I stumbled into a very busy and brightly coloured fruit and vegetable market on the edge of the old medina. Men and women hustled and bustled about. Several of the ladies wore winter djellabas, fleecy versions of their usual cotton over dresses, like onesies (some were even animal print: cow, leopard, zebra), but open at the feet. I would have taken photos, but it felt inappropriate. This was not a regular tourist spot. Looking around me I saw few obviously Western faces, just people getting on with their everyday tasks, not batting an eyelid at having their day invaded by me, but equally not deserving to be catalogued and photographed by every passing wide-eyed holidaymaker.
The medina had been a maze of small streets, and although I vaguely had an idea of the direction I had been travelling in, I wasn’t overly sure how far I had gone, so once free of the market and back on the main highway, I’ll admit I was a little disorientated. I was actually looking for one of the largest mosques in the world: Hassan II, the minaret of which should have been fairly easy to spot at 210m, but I couldn’t see it. Walking purposefully whilst marginally lost and trying not to look it is a bit of an art form, one that I obviously haven’t quite mastered yet. Fortunately I had only drawn the attention of an elderly gentleman out walking with his small granddaughter. He said that he was heading in that direction and that I should walk with him as it wasn’t sensible to be walking alone down some of the side streets. So much for the lady in the hotel reception telling me everywhere was safe to wander around in.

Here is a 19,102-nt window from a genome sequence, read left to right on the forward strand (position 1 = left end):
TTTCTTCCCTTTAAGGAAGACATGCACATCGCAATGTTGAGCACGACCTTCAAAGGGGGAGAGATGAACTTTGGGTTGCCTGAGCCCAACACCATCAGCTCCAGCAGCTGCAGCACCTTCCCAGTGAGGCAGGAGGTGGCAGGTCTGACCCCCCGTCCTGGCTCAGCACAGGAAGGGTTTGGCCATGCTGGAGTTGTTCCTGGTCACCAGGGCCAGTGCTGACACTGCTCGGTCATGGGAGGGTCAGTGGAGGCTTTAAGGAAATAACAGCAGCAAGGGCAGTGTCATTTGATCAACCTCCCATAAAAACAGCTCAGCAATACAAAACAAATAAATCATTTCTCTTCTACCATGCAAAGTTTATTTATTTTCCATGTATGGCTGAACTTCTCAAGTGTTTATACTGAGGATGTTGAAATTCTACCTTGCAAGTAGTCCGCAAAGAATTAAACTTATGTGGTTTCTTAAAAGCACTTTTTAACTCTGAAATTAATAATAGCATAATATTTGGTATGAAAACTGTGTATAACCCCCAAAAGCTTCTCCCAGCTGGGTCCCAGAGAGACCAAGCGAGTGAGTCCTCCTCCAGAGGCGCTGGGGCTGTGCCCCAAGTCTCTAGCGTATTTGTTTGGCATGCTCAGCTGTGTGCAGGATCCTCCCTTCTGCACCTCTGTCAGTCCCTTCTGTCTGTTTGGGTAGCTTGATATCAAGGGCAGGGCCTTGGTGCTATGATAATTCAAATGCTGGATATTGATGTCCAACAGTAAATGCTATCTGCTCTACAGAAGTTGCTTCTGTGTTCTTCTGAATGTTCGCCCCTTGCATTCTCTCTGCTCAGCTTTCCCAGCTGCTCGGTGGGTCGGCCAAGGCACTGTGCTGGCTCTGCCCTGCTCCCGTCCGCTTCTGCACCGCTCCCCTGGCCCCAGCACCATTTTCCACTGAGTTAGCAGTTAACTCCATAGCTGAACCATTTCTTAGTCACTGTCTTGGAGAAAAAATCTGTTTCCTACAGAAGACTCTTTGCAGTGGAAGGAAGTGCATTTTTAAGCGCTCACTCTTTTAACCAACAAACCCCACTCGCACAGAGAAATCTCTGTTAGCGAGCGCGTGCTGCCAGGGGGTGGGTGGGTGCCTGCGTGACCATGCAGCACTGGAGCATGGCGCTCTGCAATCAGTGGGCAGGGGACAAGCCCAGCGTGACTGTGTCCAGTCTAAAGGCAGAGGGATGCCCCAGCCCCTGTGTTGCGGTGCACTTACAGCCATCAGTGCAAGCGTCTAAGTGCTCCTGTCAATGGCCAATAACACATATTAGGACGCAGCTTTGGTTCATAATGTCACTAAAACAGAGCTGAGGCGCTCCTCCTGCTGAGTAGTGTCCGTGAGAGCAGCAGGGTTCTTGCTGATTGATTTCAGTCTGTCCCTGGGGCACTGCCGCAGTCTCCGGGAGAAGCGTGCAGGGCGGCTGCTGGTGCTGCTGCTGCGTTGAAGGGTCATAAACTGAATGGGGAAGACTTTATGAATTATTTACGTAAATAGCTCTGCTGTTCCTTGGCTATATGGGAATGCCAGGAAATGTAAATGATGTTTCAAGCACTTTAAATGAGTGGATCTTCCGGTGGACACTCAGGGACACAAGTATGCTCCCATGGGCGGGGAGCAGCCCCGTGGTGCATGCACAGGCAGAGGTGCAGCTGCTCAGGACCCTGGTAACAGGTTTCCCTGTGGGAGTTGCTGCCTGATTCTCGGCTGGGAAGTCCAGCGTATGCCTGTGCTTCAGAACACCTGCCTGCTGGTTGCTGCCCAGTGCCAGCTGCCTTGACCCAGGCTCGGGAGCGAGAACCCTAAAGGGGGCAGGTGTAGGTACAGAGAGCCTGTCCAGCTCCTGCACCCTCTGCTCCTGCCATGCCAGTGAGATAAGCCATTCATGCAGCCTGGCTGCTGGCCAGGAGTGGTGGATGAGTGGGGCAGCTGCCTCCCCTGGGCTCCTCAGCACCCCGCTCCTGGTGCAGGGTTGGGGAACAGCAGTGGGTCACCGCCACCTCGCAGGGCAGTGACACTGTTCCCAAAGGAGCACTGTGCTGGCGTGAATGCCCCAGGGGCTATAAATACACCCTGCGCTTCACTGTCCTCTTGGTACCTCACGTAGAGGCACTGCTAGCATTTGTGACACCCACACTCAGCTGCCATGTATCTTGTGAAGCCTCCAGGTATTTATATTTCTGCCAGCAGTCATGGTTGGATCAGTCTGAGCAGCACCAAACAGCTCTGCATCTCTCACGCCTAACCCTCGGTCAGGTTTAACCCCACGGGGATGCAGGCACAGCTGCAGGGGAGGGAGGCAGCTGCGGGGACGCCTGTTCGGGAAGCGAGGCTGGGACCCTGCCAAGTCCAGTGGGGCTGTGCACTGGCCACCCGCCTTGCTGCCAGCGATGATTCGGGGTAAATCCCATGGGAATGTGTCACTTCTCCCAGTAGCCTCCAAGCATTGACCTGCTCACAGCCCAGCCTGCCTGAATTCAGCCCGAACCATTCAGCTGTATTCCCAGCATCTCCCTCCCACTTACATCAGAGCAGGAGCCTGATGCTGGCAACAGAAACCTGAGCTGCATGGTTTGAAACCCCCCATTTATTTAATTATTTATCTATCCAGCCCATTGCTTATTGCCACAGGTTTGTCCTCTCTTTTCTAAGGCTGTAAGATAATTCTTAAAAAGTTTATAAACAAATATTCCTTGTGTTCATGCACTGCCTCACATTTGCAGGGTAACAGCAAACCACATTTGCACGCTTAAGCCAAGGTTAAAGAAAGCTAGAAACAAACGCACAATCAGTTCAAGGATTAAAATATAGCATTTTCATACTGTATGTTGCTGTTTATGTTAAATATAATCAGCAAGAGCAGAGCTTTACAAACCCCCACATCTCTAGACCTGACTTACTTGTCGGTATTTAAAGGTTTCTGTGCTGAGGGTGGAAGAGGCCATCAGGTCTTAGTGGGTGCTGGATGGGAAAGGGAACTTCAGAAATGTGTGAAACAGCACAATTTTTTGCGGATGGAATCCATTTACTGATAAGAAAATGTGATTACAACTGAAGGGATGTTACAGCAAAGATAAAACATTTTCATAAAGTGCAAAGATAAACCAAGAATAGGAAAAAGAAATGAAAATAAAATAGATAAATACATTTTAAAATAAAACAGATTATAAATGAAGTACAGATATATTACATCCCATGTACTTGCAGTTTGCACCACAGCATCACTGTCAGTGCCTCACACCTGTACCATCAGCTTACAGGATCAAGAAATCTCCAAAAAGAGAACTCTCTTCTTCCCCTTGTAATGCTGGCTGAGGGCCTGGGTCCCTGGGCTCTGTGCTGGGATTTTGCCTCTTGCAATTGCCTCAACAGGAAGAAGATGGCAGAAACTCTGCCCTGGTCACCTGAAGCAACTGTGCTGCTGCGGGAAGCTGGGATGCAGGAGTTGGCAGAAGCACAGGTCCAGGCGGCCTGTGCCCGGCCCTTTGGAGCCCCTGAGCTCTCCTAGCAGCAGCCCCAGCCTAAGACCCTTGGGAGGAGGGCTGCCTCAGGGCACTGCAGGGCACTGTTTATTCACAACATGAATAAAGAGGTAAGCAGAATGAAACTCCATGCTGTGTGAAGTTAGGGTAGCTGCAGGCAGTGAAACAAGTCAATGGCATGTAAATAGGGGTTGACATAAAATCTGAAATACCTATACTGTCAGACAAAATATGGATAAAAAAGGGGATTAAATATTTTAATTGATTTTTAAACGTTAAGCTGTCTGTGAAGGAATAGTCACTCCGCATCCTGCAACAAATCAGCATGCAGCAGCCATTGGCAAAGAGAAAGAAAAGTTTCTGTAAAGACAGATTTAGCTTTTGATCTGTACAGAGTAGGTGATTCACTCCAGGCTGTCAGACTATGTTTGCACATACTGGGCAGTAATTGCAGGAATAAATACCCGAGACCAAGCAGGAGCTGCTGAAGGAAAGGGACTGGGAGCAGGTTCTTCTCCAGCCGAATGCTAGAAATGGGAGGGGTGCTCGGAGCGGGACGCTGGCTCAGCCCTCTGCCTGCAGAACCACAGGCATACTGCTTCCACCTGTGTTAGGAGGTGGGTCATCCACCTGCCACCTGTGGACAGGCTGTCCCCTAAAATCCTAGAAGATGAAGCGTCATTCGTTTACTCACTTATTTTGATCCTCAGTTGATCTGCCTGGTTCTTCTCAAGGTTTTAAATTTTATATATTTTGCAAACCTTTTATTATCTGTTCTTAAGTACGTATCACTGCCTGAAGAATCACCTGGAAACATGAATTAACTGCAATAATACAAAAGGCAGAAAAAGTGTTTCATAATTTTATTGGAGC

I had a very interesting chat with my rescuer, and as we turned the corner I finally saw the missing minaret. The gentleman spoke Arabic, French and English fluently, which always makes me feel a little bit sad about my underdeveloped language skills, and told me that if it had been another day he would have sent me into the mosque with his wife so that I could see the areas where the women pray. Finally, a stone’s throw from what is an absurdly imposing building, we shook hands and off he trundled with his small granddaughter, hand in hand, a kind and generous man.
I would actually be going inside the mosque as part of the Exodus/Imaginative tour, but I didn’t think it would hurt to check it out from outside in advance. The sun was high and the sky a dazzling blue backdrop to the white exterior of the mosque, with its intricately carved facade and its minaret tiled prettily in green, the sacred colour of Islam. I played about taking selfies with the help of my camera tripod and the self-timer for a while before advancing closer to the building. At one stage I was whistled at (and I mean by use of an actual whistle, not in a “hey sexy lady”, British builder kind of way) by a gentleman herding tourists into the building. I assured him I would be on a tour tomorrow and thanked him for his assistance. I was then approached by a young Moroccan guy, an English student, attired in what seemed to be the casual wear of choice for many young Moroccan men: the track suit (c. 1993). Bless, he was sweet enough, but once I had declared that I didn’t need any assistance and that I didn’t support Manchester United, we had basically covered all the conversational topics either of us could think of.
It was time to promenade alongside the sea wall towards the lighthouse. The dusty path along the seafront is pretty grotty and liberally strewn with rubbish, certainly not a spot for a romantic amble. Thank god I didn’t have anyone to have a romantic amble with. There were a few runners out, including one lady. It was a fairly hot day but she was completely covered up, head to toe, topping her outfit off with a very baggy pink cagoule that nearly reached her knees. I doubt the locals would have appreciated my slightly less subdued running attire, which I had thankfully left at home.